Risk is seldom where we think it is. It can be right in front of us and we won't even realize it. Then, when we imagine that it's lurking around every corner, it may turn out not to be there at all. When were you more preoccupied with risk? Two years ago, when the Dow Jones industrial average hit 14,000 and was about to lose more than half of its value, or last spring, when it fell below 7,000 and was on the verge of a huge gain?
We think we know what risk is, but it’s a complicated phenomenon to grasp. It’s hard to define — like beauty, risk is in the eye of the beholder — and it is even harder to detect or measure.
But it’s worth the effort. Until you get a handle on risk, investment advisers caution, you will never really know how much you are exposed to or how much you want, need, or can stand. That leaves you vulnerable to bad decisions that can put you in the wrong investments at the wrong time. By understanding the risks you face — and, equally important, how you tend to respond to them — you’ll put yourself in a better position to make smart moves and avoid emotionally driven mistakes.
Look in the dictionary and you’ll see risk defined as the chance of suffering some adverse result, such as a financial loss. But gains that accrue at less than the inflation rate are adverse results, too. So are missed opportunities, such as when stocks or other assets soar without you. Inflation risk and opportunity risk are harder to see, so we tend to pay less attention. But they are just as real.
For Harold Evensky, a financial planner at Evensky & Katz Wealth Management in Miami, the key “adverse result” will occur if his clients do not have enough to cover their needs and wants in retirement because they failed to save or invest properly.
“If you can lose your standard of living, that’s a pretty big risk,” he said. In that context, assets that are perceived to be safe, such as cash instruments and bonds, suddenly seem like risky propositions, and a big allocation to stocks seems like a prudent choice. “I try to explain to [clients] that they’re not necessarily taking more risk” in stocks, Evensky said, noting that “people confuse certainty and safety.”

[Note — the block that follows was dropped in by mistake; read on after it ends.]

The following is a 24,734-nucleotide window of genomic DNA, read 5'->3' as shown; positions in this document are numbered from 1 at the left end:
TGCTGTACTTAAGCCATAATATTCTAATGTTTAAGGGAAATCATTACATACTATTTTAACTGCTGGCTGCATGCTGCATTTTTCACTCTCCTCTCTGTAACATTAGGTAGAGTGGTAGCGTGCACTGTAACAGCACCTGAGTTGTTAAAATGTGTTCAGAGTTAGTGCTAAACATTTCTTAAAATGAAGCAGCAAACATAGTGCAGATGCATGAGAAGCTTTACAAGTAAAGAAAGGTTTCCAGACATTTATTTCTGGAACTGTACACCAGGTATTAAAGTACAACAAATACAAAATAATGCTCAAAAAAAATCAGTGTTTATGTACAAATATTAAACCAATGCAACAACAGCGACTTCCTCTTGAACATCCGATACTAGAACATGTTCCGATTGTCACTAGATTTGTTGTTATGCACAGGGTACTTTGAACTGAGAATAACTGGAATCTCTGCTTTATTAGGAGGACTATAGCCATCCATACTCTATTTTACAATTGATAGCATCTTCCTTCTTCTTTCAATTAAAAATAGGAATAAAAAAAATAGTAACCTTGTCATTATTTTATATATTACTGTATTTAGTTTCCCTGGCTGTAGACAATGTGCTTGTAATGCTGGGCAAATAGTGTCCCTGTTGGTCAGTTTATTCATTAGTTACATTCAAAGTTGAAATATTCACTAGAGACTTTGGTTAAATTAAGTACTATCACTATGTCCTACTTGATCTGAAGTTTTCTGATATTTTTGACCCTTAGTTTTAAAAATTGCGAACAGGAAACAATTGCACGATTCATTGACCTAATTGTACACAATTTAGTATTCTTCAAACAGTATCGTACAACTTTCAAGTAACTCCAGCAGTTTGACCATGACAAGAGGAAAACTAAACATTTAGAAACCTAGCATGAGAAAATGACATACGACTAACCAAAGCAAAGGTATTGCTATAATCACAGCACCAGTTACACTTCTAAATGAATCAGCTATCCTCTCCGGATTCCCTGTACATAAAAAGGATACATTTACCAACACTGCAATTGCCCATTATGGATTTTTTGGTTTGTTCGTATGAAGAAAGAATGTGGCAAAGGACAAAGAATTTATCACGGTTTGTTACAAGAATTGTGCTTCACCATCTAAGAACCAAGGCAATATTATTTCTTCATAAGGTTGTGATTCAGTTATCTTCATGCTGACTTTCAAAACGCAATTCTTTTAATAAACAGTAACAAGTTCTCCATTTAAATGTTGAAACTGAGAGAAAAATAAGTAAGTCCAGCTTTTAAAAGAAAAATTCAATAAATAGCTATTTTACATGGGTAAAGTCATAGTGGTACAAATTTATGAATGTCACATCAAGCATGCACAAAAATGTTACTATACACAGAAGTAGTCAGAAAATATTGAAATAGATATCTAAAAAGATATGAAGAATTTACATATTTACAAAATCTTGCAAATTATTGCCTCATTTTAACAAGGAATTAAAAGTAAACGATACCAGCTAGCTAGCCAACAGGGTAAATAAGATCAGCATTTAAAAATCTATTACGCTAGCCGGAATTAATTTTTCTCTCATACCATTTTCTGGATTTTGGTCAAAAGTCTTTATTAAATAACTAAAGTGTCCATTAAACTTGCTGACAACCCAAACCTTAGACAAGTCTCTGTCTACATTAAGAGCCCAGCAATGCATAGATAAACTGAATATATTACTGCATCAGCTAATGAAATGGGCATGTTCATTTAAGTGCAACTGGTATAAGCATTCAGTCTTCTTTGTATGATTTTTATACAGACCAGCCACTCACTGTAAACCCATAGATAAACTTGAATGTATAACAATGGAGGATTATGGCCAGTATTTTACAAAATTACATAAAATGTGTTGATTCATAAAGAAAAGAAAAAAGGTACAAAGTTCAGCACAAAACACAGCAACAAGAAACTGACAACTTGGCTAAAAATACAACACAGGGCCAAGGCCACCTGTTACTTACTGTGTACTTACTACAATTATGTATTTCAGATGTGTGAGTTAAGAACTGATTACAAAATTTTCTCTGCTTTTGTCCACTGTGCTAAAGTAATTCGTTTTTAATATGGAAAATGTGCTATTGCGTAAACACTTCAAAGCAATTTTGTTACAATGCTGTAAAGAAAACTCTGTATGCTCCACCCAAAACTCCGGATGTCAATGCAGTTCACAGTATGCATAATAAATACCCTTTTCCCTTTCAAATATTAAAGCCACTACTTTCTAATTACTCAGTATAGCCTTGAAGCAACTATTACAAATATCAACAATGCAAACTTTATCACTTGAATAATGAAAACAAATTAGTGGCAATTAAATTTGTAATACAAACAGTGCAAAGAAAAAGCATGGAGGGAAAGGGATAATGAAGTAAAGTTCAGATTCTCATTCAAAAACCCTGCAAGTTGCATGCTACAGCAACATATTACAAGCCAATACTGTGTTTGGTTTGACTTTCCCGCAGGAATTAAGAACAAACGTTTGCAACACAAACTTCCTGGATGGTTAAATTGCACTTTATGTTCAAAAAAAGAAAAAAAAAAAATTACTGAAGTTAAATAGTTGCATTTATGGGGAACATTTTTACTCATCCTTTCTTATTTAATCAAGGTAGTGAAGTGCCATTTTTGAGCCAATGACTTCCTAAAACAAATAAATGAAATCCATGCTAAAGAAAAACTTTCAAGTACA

Is Anything Really ‘Safe’?
Short-term bonds and money-market funds “are not necessarily safe, because you’re going to run out of money because inflation is going to eat you alive,” he said. “If you want to do that, it’s fine, but that seems risky to us.” Stocks are deemed riskier than bonds or cash by many investors because stocks trade with more volatility. Risk is often associated with volatility because bigger swings in an asset raise the likelihood that holders will be sitting on a big loss at some point.
Once you realize that all financial moves — including the “safe” investments — carry their own risks, you’ll make better decisions. Evensky assesses an investment’s risk in relation to its reward potential. The payoff for enduring the higher volatility of stocks is long-run returns that have nearly always been higher than those of tamer assets. That’s why advisers encourage long-term investing. If you’re certain not to need your money for a while, then price swings are rendered meaningless and you can still capture those high returns over time.
A common mistake investors make is confusing the perception of risk with risk itself. They tend to think risk is greatest after a big decline when — as we saw in March — the opposite is often true.